Texas Attorney General-Victoria Office
(Alexandria, VA )
Well it's done! I have posted other blogs about my pending case with the Texas Attorney General. My case began when my ex and I had an argument about her boyfriend striking my daughter with a belt. After I threatened to report her to child protective services, she threatened to take me back to court for more child support. Three weeks later, I received a notice to attend a Child Support Review Process (CSRP).
This meeting was to bring the parents together without going to court. Here's the fallacy: The AG's office sent me some literature that said we as parents could agree on a child support amount. Trust me when I say this; that's not true! By law, the AG's office must seek 20% of a non-custodial parents income regardless what the literature says. It's a ploy to make you think there's room for negotiation. BTW, they will demand your pay records as a condition of attending. So, unless you want to fully agree with the AG's decision, attending the meeting is useless.
If you're looking to buy time though, attend the meeting and give them what they want, but don't agree with anything. If you do, an increase will begin immediately. If you don't provide pay records, there won't be a meeting and they will subpoena the records and add the costs to the court fees. Guess what? As the non-custodial parent, you have to pay them too. Don't expect them to place any liability on the custodial parent.
By not agreeing to the CSRP, they will schedule a hearing within a couple months. The longer it takes, the more money you get to keep. However, they make back date it. Regardless, unless you bounce from job to job, you will lose your case.
The AG also implies they don't represent either parent. That's somewhat of a misnomer. No one can refute the fact they don't represent the non-custodial parent. However, the custodial parent and the AG's office share the same interests. They both seek to get paid and use the children as an excuse to do so.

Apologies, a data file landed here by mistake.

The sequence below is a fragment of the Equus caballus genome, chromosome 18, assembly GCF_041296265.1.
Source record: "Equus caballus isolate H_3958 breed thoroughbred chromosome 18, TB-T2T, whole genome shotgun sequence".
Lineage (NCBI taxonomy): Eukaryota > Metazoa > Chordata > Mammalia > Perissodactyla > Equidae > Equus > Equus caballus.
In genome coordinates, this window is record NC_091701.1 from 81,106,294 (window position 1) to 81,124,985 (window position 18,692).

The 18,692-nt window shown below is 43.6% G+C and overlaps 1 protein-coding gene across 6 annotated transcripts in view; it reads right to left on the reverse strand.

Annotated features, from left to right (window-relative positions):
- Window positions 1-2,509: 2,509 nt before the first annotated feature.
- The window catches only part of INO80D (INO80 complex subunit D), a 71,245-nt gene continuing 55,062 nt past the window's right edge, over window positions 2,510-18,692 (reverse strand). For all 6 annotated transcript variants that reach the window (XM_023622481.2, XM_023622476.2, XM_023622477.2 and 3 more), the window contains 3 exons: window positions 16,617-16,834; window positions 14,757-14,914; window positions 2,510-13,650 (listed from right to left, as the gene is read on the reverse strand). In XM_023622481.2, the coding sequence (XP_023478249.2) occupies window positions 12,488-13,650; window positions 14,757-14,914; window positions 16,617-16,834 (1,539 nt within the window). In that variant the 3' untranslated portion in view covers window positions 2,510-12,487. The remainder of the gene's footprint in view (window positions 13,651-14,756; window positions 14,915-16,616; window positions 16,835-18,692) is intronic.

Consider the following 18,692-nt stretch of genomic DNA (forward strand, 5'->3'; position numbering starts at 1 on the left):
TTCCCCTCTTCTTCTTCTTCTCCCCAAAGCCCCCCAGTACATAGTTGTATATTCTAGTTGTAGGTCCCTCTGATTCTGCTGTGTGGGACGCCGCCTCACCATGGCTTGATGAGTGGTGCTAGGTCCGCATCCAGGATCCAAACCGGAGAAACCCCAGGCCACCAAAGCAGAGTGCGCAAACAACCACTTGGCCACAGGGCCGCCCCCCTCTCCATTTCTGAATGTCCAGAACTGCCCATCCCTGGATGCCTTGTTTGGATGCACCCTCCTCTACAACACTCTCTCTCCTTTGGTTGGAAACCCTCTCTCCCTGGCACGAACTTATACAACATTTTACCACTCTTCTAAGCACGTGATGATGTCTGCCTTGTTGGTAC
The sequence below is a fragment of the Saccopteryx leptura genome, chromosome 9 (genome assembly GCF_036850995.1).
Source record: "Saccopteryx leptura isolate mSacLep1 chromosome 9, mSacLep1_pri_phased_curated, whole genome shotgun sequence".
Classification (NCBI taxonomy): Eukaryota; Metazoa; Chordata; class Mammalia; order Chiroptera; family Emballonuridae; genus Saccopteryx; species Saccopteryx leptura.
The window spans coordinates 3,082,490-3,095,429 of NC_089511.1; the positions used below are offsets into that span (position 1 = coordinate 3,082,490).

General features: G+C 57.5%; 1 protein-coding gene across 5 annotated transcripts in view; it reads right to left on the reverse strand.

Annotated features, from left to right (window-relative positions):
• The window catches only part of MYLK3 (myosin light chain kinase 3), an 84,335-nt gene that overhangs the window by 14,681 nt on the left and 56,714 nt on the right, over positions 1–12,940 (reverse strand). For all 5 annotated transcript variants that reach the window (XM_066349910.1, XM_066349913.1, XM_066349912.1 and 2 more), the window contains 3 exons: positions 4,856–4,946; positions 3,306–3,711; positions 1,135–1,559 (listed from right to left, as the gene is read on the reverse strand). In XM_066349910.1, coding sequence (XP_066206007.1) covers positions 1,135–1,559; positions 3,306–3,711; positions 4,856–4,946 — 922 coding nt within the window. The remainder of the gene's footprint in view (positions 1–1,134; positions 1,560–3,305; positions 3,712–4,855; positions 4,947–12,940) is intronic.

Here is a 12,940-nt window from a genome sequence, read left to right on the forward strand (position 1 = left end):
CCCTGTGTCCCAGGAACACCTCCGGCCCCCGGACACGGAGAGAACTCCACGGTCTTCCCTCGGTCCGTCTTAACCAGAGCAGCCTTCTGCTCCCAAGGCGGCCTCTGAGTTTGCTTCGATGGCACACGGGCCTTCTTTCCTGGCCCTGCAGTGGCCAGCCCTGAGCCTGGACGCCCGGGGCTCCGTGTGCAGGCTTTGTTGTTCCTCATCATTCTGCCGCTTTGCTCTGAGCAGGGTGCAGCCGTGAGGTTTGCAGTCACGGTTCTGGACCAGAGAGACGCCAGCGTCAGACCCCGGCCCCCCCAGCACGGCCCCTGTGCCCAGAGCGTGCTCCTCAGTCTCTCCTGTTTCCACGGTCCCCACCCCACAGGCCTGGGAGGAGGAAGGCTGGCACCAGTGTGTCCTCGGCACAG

In my case, the assistant AG handling the case implied I was a bad father for not wanting to give more money for the interests of my child. I fired back by stating my ex would use the money to buy a new car, clothes, and jewelry for herself. I also conceded that I would sign the order if my ex could explain how she would spend $1700.00 a month for one child. The Asst AG said "she don't have too". And, as many of you fellow Texans should know, the state could care less about how much money she makes.
After realizing I was in a no-win situation with a bunch of feminist pigs, I walked out of the courtroom. Unfortunately, the relationship with my daughter has been strained and I refuse to speak with her anymore. Sounds sad, but the other parent (as most will do) has put the importance of money of the importance of a relationship. As far as I'm concerned, everything my daughter eats or wears, the place she lives in, or the things she enjoys is a result of my labor and income; not her moms.
My advice: If the parents can settle the matter without involving the AG, you’ll both be better off and the parent-child relationship will continue. Other than that: Don't have any more kids.
Just remember--Love for others is temporary, love for money is endless.